Not all marketers think it's a problem. "A low response doesn't necessarily lead to a biased response," said Michelle Salazar, VP-global brand and business research at McDonald's.

'We don't know'
"You may be right, but we don't know," said Jim Lochrie, general director-North American marketing research at GM. The automaker can consistently get the same results from two surveys, he said, but that doesn't mean both aren't biased the same way.

P&G can't always get even that much reliability, despite spreading $200 million among 600 vendors who do its survey-related research. Kim Dedeker, VP-consumer and market knowledge at P&G, presented one example in which online and mail surveys on an instant-coffee concept came up with diametrical results.

"If I had only had the online result in this particular case, I would have taken a bad decision right to the top management," she said.

Different results
In another case, two surveys a week apart by the same online researcher yielded different recommendations. "We're having tremendous issues moving from concept to launch," Ms. Dedeker said. Research that qualifies projects for millions of dollars in advertising and capital investment sometimes is contradicted by other studies just before rollout.

While she was careful not to blame online research or specific vendors, she said the problems boil down to "the integrity and methodology," with respondent-participation problems one possible factor. "I'm not sure we're aligned on the nature of the disease we're treating," she said.

Nor were participants aligned on a solution. Online research -- once touted as a way to improve respondent cooperation -- now may be making it worse. While it's easier to respond to online surveys, it's also easier to crank them out, leading more consumers to tune them out, said Patrick Glaser, director-respondent cooperation for the Council for Marketing and Opinion Research.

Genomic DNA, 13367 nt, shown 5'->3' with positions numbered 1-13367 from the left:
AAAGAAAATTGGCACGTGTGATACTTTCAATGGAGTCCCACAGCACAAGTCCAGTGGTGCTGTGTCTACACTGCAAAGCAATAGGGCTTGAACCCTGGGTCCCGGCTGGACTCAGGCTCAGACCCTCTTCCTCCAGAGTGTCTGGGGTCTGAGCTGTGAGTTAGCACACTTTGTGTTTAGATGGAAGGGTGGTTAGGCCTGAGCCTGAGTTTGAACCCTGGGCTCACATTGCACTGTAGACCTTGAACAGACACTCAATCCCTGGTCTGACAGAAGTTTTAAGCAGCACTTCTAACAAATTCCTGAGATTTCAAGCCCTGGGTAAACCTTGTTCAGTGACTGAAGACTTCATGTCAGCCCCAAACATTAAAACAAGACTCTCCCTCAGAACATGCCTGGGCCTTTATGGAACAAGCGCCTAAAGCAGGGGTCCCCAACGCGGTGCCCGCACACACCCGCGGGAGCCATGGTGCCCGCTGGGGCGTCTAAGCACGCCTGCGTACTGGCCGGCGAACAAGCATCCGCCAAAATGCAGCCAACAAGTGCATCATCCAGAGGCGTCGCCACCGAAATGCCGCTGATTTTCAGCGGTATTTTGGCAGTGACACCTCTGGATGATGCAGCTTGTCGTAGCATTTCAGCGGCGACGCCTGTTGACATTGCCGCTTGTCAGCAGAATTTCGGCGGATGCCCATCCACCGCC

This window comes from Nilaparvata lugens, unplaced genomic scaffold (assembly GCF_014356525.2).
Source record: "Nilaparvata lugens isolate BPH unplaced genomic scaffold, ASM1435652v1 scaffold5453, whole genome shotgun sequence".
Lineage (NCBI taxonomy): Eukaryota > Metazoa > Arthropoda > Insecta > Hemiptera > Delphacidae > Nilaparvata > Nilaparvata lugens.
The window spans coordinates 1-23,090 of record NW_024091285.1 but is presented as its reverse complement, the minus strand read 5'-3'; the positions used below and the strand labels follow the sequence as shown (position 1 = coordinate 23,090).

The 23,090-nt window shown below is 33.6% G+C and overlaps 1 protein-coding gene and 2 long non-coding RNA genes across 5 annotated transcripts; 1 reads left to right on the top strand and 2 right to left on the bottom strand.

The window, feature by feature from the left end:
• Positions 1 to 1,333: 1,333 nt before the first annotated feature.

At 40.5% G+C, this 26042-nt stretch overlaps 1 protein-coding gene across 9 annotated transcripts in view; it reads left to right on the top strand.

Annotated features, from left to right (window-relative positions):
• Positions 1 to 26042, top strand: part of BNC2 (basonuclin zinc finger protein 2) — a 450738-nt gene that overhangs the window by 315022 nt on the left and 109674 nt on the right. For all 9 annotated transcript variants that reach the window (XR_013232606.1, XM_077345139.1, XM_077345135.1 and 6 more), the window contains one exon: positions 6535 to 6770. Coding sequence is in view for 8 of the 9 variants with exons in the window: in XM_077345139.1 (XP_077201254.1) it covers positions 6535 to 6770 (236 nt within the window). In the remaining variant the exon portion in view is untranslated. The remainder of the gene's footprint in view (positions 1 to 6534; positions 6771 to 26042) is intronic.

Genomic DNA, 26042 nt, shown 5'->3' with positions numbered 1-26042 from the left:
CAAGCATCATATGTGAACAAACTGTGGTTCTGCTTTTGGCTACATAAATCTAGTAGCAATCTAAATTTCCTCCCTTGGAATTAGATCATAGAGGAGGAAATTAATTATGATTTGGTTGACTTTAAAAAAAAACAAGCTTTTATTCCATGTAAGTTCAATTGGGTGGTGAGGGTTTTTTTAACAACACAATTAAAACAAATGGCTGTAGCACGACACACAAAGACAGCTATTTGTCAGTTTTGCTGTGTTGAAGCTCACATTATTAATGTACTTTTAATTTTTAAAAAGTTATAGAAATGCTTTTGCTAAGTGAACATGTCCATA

Bill Lipner, chairman-CEO of Insight Express, suggested a $50 million industry war chest to market the importance of participating in market research, which several participants said would be impossible to raise and possibly ineffective.

Paid respondents
VNU's Nielsen Media Research has actually seen respondent rates rise from 36% to 45% the past five years, said Paul Donato, chief research officer. That's largely because it pays respondents handsomely for their two-year commitments -- so handsomely that Mr. Donato acknowledged that some on the Media Research Council think it may bias results -- allowing panelists to buy cable subscriptions and DVRs.

Ironically, no one in a roomful of market researchers suggested researching what might best persuade nonrespondents to participate, though Dennis Murphy, VP of the technology practice at Directions Research, said it's time to find out how different nonresponders really are from responders -- something largely neglected since the 1970s.

Several participants suggested making surveys shorter and less cumbersome. Mr. Pairan said he'll sometimes answer surveys -- up to three questions. After that, he tells the researcher his doorbell is ringing and hangs up.